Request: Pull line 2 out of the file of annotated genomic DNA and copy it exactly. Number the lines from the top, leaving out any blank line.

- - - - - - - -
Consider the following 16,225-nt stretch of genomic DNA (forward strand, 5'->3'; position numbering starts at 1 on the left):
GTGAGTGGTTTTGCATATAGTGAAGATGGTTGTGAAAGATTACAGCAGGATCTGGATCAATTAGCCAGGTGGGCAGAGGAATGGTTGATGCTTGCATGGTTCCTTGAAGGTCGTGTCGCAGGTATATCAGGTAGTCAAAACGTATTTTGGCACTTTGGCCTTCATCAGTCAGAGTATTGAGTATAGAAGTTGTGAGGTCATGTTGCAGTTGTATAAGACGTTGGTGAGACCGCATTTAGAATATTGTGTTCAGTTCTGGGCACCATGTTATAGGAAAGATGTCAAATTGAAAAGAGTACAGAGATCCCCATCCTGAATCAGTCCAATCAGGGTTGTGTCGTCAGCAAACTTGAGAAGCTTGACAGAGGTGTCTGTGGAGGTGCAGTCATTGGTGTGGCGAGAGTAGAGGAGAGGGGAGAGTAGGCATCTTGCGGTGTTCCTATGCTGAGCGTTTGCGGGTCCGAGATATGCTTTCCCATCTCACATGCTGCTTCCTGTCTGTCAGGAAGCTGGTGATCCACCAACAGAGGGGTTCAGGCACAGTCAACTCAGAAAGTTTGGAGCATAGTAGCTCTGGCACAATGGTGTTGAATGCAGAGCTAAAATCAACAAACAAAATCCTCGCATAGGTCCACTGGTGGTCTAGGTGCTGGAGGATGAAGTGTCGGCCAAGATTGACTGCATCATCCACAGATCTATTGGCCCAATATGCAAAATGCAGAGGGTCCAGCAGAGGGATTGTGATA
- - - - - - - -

GTGAGTGGTTTTGCATATAGTGAAGATGGTTGTGAAAGATTACAGCAGGATCTGGATCAATTAGCCAGGTGGGCAGAGGAATGGTTGATGCTTGCATGGTTCCTTGAAGGTCGTGTCGCAGGTATATCAGGTAGTCAAAACGTATTTTGGCACTTTGGCCTTCATCAGTCAGAGTATTGAGTATAGAAGTTGTGAGGTCATGTTGCAGTTGTATAAGACGTTGGTGAGACCGCATTTAGAATATTGTGTTCAGTTCTGGGCACCATGTTATAGGAAAGATGTCAAATTGAAAAGAGTACAGAGATCCCCATCCTGAATCAGTCCAATCAGGGTTGTGTCGTCAGCAAACTTGAGAAGCTTGACAGAGGTGTCTGTGGAGGTGCAGTCATTGGTGTGGCGAGAGTAGAGGAGAGGGGAGAGTAGGCATCTTGCGGTGTTCCTATGCTGAGCGTTTGCGGGTCCGAGATATGCTTTCCCATCTCACATGCTGCTTCCTGTCTGTCAGGAAGCTGGTGATCCACCAACAGAGGGGTTCAGGCACAGTCAACTCAGAAAGTTTGGAGCATAGTAGCTCTGGCACAATGGTGTTGAATGCAGAGCTAAAATCAACAAACAAAATCCTCGCATAGGTCCACTGGTGGTCTAGGTGCTGGAGGATGAAGTGTCGGCCAAGATTGACTGCATCATCCACAGATCTATTGGCCCAATATGCAAAATGCAGAGGGTCCAGCAGAGGGATTGTGATA